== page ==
Lower Main Street came alive on Thursday, January 30, 2003 with the Freestyle FIS World Championships Opening Ceremonies. The night started with the Swiss Alpenhorns, followed by a parade of 23 nations. When the athletes had finished marching in, Bill Marolt, President and CEO of the U.S. Ski and Snowboard Association gave a warm welcome to the crowd and, on behalf of the FIS, declared the Championships open.

Next, the athletes and crowd enjoyed a spectacular visual experience with fire dancers “Pyrosutra”, the “Polynesian Arts Dance Troup”, and a fireworks display over Main Street. The evening concluded with the soul music of “Body Talk”. The Main Street video board allowed for great viewing for all spectators throughout the evening.

Friday Night Celebration

The Friday night celebrations began at 6pm with the lighting of the cauldrons,the jumbo-tron, and street entertainment including “Samba Gringa”, “The Davis High Drumline” and the “Swiss Chorus Edelweiss”. At 7pm the night really started with the presentation of the World Championships Mogul Awards followed by another spectacular round of fireworks and the band “Big Bad Voodoo Daddy”. The crowd of 7,000 danced the night away while the band played their famous swing era tunes.

Saturday Celebrations

On Saturday, Main Street opened its doors to a day of celebrations with performances by the salsa group “Aqua Dulce” and the Latin band “Cohiba”, as well as the University of Utah’s “Spirit Band” and a variety of roving street performers. At 4pm the Dual Moguls World Champions arrived for their Medals Ceremony on the Main Street Stage. A popular local rock group followed the awards while everyone awaited the evening’s festivities. The overflow crowd of approximately 1,500 was then treated to a live video transmission of the first nighttime World Championships Aerials Competition, followed by another extravagant fireworks display to end the street celebration.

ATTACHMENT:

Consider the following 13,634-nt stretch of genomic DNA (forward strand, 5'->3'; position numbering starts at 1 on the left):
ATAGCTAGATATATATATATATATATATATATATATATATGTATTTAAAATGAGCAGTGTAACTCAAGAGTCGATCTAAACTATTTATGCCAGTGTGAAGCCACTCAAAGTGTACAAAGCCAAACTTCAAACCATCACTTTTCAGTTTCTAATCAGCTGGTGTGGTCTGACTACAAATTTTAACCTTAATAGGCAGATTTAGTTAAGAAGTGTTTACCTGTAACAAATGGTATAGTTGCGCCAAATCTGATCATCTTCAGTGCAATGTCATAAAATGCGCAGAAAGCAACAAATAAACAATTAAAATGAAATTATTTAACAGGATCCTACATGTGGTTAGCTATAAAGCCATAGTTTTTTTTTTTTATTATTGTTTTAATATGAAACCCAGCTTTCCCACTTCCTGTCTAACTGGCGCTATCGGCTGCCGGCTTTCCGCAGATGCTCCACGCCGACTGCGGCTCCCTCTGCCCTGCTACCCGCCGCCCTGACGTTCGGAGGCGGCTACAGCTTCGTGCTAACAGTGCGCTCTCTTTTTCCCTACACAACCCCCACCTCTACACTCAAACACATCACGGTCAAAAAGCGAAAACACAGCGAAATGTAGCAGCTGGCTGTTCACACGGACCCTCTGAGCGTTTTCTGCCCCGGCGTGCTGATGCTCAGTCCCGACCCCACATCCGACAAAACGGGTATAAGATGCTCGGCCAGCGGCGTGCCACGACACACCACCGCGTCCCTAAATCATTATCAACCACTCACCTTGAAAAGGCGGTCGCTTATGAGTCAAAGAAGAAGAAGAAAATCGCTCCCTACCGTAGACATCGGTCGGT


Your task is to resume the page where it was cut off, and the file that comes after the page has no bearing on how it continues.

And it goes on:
The event hospitality kicked off on Monday night with a welcome party on Main Street for athletes, coaches and officials. Everyone enjoyed the fun atmosphere and local entertainment.

The event VIP’s were extended a three daylong invitation to the Champions House located on lower Main Street. At the house, guests were given the luxury to relax inside and enjoy hors d’ouevres and cocktails while watching the indoor live feed or head out to the private heated deck to watch the celebrations.

Approximately 400 people came to the Champions House on both Thursday and Friday night and 100 on Saturday afternoon.

[edit] Awards Ceremonies

The top six athletes in each discipline were recognized in an awards ceremony and presented with official FIS medals, flowers, and gifts from the event organizers. The top three finishers received real Western Cowboy Hats representative of the region with a leather band and decorative pin of the event logo, and positions 4-6 received a black faux-suede pillow with the event logo embroidered on it. The mogul and dual mogul athletes were given a flower ceremony at Deer Valley Resort and then brought to the Main Street Celebrations to be presented their official awards. The Aerialists had one large ceremony at Deer Valley, which was also broadcast live to the crowd on Main Street.